your marathon, at that moment, at that time, in that place, and with
individuals and a roster acknowledging your presence, you were in the
moment.

While you can live for years, talking about the marathon you ran, the
endurance lifestyle as mirrored in the marathon calls you and me and all of
us to realize that we are interdependent. We are called to make a
difference, in whatever small way. We are called to run “The Marathon”
called life…well.

Why many of us do more than one marathon, is that it is a reminder of
practicing all the time to do The Marathon well…and then to see if my mind
and body were in sync on that day of the marathon. In the greatness of the
throngs who surround the marathoner on that day, at that hour in that place,
comes the balance of a black night somewhere in our lives. Looking up at the
Milky Way…which almost looks like a cloud…and knowing for a few moments
again…our place in the universe.

We salute you, who have traveled the Marathon. We salute you who have
allowed us to touch that moment again vicariously…knowing that it is not
about thoughts or memories. Life is about living in the moment. And in the
marathon, we get to experience those moments which touch the spirit we all
share as runner, hunter, food gatherer…or as St. George said, “You are
called to be poet, artist, philosopher, saint and athlete…but first and
foremost be a good animal. In your practice of being a “Good Animal” Joseph
Campbell would reflect that we are only a few breathes away “in universal
time” from our early ancestors. Marathoning has gotten us in touch with our
oft forgotten abilities to go long distance and to endure. Let our runs
after the marathon bring us back to the moment.

While I can share these thoughts with you at the speed of light, I still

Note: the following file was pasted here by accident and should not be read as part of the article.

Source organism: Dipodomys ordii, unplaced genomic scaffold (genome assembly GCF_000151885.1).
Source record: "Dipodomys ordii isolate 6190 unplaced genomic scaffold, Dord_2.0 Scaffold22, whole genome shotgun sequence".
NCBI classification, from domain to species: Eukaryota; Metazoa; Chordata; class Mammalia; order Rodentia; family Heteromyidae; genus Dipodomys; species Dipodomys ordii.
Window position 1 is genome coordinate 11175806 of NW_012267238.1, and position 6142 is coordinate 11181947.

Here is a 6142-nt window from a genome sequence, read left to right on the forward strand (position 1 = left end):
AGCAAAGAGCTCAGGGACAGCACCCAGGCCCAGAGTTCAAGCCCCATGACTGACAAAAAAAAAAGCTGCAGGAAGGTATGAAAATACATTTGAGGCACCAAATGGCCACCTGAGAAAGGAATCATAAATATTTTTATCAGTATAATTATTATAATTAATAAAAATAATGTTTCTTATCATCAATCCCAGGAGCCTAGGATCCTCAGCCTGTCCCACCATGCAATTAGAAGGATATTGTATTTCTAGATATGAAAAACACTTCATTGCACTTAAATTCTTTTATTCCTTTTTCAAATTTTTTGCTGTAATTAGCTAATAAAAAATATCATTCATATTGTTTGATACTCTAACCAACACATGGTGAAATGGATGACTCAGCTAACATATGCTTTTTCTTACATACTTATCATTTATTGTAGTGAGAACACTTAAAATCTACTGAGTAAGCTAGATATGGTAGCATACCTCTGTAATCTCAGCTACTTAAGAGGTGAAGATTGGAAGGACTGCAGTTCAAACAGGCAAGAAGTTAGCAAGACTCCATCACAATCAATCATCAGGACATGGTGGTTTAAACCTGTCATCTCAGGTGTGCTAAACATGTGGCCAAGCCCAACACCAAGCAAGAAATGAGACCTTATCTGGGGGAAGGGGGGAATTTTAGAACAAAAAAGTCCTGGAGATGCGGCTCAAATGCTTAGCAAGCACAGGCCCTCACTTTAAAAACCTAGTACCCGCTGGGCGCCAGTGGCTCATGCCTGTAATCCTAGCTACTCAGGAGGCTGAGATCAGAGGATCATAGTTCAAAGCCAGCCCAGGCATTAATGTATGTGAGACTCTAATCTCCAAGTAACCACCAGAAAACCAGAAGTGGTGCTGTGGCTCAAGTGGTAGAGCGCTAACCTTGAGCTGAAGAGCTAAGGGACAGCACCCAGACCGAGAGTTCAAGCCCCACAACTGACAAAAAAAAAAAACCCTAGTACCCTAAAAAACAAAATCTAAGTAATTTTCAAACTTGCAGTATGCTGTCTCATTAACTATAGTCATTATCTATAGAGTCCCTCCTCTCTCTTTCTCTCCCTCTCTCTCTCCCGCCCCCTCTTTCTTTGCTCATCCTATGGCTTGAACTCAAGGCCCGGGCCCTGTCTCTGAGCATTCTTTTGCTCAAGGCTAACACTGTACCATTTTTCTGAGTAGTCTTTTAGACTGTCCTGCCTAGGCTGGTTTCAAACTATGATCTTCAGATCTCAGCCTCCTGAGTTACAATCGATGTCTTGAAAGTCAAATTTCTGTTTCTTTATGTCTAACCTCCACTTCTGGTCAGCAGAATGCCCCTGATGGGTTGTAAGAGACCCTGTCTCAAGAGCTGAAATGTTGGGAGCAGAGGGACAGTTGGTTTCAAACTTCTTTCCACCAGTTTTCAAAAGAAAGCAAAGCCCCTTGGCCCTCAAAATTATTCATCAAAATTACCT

must practice what helped our ancestors survive…the ability to run long
distances…if and when necessary. To be a good animal.

As I ran around Mission Bay today, I remembered my fellow Marathoners.
Running for me is my way of practicing. It allows me to be in the moment.

I am not a marathoner because I ran a marathon. I am a marathoner because
while marathoning I bring the being in the moment to my daily life. My
running helps me be a good animal, so that I can do my life consciously and
with mindfulness. But being human, it is a direction in which I move…and
no motivational words can replace the practice. It’s in the doing. When
there are no words, there is only the practice. Know that, when you find
yourself needing words to move you, you have my money back guarantee that
you will find them between 30 and 60 minutes into your run. And it’s a
lifetime guarantee.

Super-Four and Psyching Trance Phrases

Eyes on the horizon: This keeps your head balanced on your shoulders and
saves the trapezius and neck muscles a few hundred calories. Value: Save 5
to 10 minutes added to your time if you look only 5 to 20 feet in front of
you.

Relax your jaw: This whispered phrase along the way will keep your fascial
and jaw muscles from tensing. When you open your mouth, remember that you
are not opening at the front but relaxing where the jaw hinges. That relaxed
jaw will save you from the added two to fifteen minutes from the facial,
neck and shoulder strain over the last 6 to 8 miles.